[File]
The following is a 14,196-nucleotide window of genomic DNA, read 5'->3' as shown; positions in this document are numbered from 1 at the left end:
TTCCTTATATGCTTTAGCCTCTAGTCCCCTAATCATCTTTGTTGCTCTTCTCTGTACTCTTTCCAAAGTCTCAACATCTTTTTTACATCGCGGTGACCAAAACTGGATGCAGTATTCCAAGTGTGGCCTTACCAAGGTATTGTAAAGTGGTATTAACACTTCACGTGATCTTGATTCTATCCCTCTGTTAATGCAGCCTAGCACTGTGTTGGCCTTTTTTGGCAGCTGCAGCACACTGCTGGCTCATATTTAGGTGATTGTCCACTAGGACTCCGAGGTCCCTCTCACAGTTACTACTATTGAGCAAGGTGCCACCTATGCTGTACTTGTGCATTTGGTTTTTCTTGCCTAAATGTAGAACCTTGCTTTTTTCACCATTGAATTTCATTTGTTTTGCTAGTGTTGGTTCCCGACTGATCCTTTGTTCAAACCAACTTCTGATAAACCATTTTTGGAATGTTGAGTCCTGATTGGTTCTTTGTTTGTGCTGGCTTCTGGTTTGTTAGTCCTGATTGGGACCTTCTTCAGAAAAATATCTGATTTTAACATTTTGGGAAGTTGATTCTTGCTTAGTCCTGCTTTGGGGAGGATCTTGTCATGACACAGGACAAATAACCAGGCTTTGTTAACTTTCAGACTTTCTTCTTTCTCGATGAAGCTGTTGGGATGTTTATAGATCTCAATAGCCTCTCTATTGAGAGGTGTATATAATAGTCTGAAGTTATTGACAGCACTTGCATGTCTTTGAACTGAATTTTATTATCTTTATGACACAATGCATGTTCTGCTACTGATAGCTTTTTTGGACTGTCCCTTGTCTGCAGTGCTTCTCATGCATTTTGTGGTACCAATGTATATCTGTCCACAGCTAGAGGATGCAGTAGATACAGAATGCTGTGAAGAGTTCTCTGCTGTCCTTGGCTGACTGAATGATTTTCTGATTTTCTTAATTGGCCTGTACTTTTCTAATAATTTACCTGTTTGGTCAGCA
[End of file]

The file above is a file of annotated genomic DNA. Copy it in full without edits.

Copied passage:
The following is a 14,196-nucleotide window of genomic DNA, read 5'->3' as shown; positions in this document are numbered from 1 at the left end:
TTCCTTATATGCTTTAGCCTCTAGTCCCCTAATCATCTTTGTTGCTCTTCTCTGTACTCTTTCCAAAGTCTCAACATCTTTTTTACATCGCGGTGACCAAAACTGGATGCAGTATTCCAAGTGTGGCCTTACCAAGGTATTGTAAAGTGGTATTAACACTTCACGTGATCTTGATTCTATCCCTCTGTTAATGCAGCCTAGCACTGTGTTGGCCTTTTTTGGCAGCTGCAGCACACTGCTGGCTCATATTTAGGTGATTGTCCACTAGGACTCCGAGGTCCCTCTCACAGTTACTACTATTGAGCAAGGTGCCACCTATGCTGTACTTGTGCATTTGGTTTTTCTTGCCTAAATGTAGAACCTTGCTTTTTTCACCATTGAATTTCATTTGTTTTGCTAGTGTTGGTTCCCGACTGATCCTTTGTTCAAACCAACTTCTGATAAACCATTTTTGGAATGTTGAGTCCTGATTGGTTCTTTGTTTGTGCTGGCTTCTGGTTTGTTAGTCCTGATTGGGACCTTCTTCAGAAAAATATCTGATTTTAACATTTTGGGAAGTTGATTCTTGCTTAGTCCTGCTTTGGGGAGGATCTTGTCATGACACAGGACAAATAACCAGGCTTTGTTAACTTTCAGACTTTCTTCTTTCTCGATGAAGCTGTTGGGATGTTTATAGATCTCAATAGCCTCTCTATTGAGAGGTGTATATAATAGTCTGAAGTTATTGACAGCACTTGCATGTCTTTGAACTGAATTTTATTATCTTTATGACACAATGCATGTTCTGCTACTGATAGCTTTTTTGGACTGTCCCTTGTCTGCAGTGCTTCTCATGCATTTTGTGGTACCAATGTATATCTGTCCACAGCTAGAGGATGCAGTAGATACAGAATGCTGTGAAGAGTTCTCTGCTGTCCTTGGCTGACTGAATGATTTTCTGATTTTCTTAATTGGCCTGTACTTTTCTAATAATTTACCTGTTTGGTCAGCA